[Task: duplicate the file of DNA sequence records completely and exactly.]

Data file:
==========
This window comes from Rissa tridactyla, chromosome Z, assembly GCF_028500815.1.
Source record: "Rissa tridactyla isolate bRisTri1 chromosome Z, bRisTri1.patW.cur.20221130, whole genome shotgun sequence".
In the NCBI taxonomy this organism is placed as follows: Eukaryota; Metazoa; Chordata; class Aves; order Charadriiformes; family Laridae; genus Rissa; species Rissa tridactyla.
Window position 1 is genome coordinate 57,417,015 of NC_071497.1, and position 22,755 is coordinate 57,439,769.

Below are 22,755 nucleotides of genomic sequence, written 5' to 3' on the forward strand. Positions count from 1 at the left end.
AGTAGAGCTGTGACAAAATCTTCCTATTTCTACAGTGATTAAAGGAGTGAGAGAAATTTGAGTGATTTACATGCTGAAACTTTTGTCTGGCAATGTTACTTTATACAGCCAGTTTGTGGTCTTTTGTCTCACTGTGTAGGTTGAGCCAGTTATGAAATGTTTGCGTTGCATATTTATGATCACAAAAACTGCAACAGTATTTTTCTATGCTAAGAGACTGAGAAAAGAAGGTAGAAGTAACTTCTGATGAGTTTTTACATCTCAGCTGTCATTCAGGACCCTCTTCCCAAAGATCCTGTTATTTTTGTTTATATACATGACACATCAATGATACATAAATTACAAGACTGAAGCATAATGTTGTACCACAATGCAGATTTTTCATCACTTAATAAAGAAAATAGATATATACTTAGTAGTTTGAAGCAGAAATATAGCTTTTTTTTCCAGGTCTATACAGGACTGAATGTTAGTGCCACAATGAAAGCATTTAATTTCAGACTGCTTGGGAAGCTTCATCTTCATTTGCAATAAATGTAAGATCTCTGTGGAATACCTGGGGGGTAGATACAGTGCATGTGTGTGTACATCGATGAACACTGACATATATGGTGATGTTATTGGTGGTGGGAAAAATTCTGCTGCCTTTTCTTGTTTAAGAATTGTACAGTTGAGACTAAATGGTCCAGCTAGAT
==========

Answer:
This window comes from Rissa tridactyla, chromosome Z, assembly GCF_028500815.1.
Source record: "Rissa tridactyla isolate bRisTri1 chromosome Z, bRisTri1.patW.cur.20221130, whole genome shotgun sequence".
In the NCBI taxonomy this organism is placed as follows: Eukaryota; Metazoa; Chordata; class Aves; order Charadriiformes; family Laridae; genus Rissa; species Rissa tridactyla.
Window position 1 is genome coordinate 57,417,015 of NC_071497.1, and position 22,755 is coordinate 57,439,769.

Below are 22,755 nucleotides of genomic sequence, written 5' to 3' on the forward strand. Positions count from 1 at the left end.
AGTAGAGCTGTGACAAAATCTTCCTATTTCTACAGTGATTAAAGGAGTGAGAGAAATTTGAGTGATTTACATGCTGAAACTTTTGTCTGGCAATGTTACTTTATACAGCCAGTTTGTGGTCTTTTGTCTCACTGTGTAGGTTGAGCCAGTTATGAAATGTTTGCGTTGCATATTTATGATCACAAAAACTGCAACAGTATTTTTCTATGCTAAGAGACTGAGAAAAGAAGGTAGAAGTAACTTCTGATGAGTTTTTACATCTCAGCTGTCATTCAGGACCCTCTTCCCAAAGATCCTGTTATTTTTGTTTATATACATGACACATCAATGATACATAAATTACAAGACTGAAGCATAATGTTGTACCACAATGCAGATTTTTCATCACTTAATAAAGAAAATAGATATATACTTAGTAGTTTGAAGCAGAAATATAGCTTTTTTTTCCAGGTCTATACAGGACTGAATGTTAGTGCCACAATGAAAGCATTTAATTTCAGACTGCTTGGGAAGCTTCATCTTCATTTGCAATAAATGTAAGATCTCTGTGGAATACCTGGGGGGTAGATACAGTGCATGTGTGTGTACATCGATGAACACTGACATATATGGTGATGTTATTGGTGGTGGGAAAAATTCTGCTGCCTTTTCTTGTTTAAGAATTGTACAGTTGAGACTAAATGGTCCAGCTAGAT